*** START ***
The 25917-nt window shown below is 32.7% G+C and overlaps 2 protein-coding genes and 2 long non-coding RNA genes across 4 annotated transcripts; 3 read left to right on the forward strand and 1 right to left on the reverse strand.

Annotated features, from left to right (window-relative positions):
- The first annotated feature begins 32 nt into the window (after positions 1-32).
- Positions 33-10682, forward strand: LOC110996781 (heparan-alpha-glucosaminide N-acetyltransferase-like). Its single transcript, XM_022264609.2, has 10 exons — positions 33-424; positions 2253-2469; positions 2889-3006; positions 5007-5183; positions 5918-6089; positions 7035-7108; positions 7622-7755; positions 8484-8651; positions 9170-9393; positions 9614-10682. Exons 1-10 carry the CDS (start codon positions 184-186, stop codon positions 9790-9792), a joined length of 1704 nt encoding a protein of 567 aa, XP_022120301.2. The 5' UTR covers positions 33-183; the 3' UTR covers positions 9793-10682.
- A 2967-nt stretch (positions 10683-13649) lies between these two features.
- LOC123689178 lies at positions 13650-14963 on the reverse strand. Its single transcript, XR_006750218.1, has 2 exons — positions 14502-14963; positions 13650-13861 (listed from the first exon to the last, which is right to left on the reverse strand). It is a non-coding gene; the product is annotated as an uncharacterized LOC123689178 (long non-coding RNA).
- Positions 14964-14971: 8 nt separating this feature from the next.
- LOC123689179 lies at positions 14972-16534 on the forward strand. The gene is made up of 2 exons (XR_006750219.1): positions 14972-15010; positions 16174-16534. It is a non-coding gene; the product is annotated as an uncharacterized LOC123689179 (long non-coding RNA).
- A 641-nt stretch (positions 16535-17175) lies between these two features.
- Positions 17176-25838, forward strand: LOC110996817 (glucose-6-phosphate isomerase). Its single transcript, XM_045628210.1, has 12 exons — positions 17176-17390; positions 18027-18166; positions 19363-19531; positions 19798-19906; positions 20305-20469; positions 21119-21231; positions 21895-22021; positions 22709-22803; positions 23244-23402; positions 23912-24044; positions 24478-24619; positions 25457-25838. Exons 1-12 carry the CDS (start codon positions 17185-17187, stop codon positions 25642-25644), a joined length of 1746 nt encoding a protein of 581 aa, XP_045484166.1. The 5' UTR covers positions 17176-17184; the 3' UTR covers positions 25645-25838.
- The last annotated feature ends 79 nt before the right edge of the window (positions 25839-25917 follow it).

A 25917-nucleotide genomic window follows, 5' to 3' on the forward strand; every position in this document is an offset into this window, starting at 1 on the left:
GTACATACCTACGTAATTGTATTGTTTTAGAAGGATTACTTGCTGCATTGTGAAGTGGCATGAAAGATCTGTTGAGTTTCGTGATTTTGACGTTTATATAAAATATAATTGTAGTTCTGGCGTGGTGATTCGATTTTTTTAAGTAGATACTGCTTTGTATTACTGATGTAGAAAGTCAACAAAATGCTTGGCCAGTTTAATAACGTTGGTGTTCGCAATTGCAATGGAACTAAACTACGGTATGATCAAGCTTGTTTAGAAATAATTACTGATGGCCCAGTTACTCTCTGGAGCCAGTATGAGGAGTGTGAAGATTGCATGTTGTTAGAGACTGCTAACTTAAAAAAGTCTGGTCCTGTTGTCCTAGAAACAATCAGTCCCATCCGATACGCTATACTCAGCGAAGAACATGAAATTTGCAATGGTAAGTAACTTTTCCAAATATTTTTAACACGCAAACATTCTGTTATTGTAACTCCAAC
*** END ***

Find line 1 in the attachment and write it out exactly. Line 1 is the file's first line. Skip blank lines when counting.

The 25917-nt window shown below is 32.7% G+C and overlaps 2 protein-coding genes and 2 long non-coding RNA genes across 4 annotated transcripts; 3 read left to right on the forward strand and 1 right to left on the reverse strand.